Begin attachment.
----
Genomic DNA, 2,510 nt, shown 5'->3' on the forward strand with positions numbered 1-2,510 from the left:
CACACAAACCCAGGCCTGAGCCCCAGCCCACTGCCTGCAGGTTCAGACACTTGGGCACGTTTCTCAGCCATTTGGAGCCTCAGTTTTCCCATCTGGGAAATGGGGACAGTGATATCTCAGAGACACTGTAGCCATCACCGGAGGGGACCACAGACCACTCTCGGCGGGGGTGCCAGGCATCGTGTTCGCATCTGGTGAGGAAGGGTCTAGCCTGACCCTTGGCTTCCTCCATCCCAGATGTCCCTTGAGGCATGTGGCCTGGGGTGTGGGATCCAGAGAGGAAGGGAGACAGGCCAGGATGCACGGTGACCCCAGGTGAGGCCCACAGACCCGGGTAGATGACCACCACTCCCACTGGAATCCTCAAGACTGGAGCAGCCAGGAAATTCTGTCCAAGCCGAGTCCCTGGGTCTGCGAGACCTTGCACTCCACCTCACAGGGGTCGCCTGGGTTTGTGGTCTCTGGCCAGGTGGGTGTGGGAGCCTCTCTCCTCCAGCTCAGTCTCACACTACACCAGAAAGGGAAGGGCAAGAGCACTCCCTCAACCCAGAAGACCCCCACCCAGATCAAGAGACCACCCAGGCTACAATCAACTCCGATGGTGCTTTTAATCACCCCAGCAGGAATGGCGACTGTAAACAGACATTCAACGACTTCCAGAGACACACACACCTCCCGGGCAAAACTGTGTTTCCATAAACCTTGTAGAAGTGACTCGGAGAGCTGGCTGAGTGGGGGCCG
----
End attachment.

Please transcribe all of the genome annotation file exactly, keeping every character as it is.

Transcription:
Genomic DNA, 2,510 nt, shown 5'->3' on the forward strand with positions numbered 1-2,510 from the left:
CACACAAACCCAGGCCTGAGCCCCAGCCCACTGCCTGCAGGTTCAGACACTTGGGCACGTTTCTCAGCCATTTGGAGCCTCAGTTTTCCCATCTGGGAAATGGGGACAGTGATATCTCAGAGACACTGTAGCCATCACCGGAGGGGACCACAGACCACTCTCGGCGGGGGTGCCAGGCATCGTGTTCGCATCTGGTGAGGAAGGGTCTAGCCTGACCCTTGGCTTCCTCCATCCCAGATGTCCCTTGAGGCATGTGGCCTGGGGTGTGGGATCCAGAGAGGAAGGGAGACAGGCCAGGATGCACGGTGACCCCAGGTGAGGCCCACAGACCCGGGTAGATGACCACCACTCCCACTGGAATCCTCAAGACTGGAGCAGCCAGGAAATTCTGTCCAAGCCGAGTCCCTGGGTCTGCGAGACCTTGCACTCCACCTCACAGGGGTCGCCTGGGTTTGTGGTCTCTGGCCAGGTGGGTGTGGGAGCCTCTCTCCTCCAGCTCAGTCTCACACTACACCAGAAAGGGAAGGGCAAGAGCACTCCCTCAACCCAGAAGACCCCCACCCAGATCAAGAGACCACCCAGGCTACAATCAACTCCGATGGTGCTTTTAATCACCCCAGCAGGAATGGCGACTGTAAACAGACATTCAACGACTTCCAGAGACACACACACCTCCCGGGCAAAACTGTGTTTCCATAAACCTTGTAGAAGTGACTCGGAGAGCTGGCTGAGTGGGGGCCG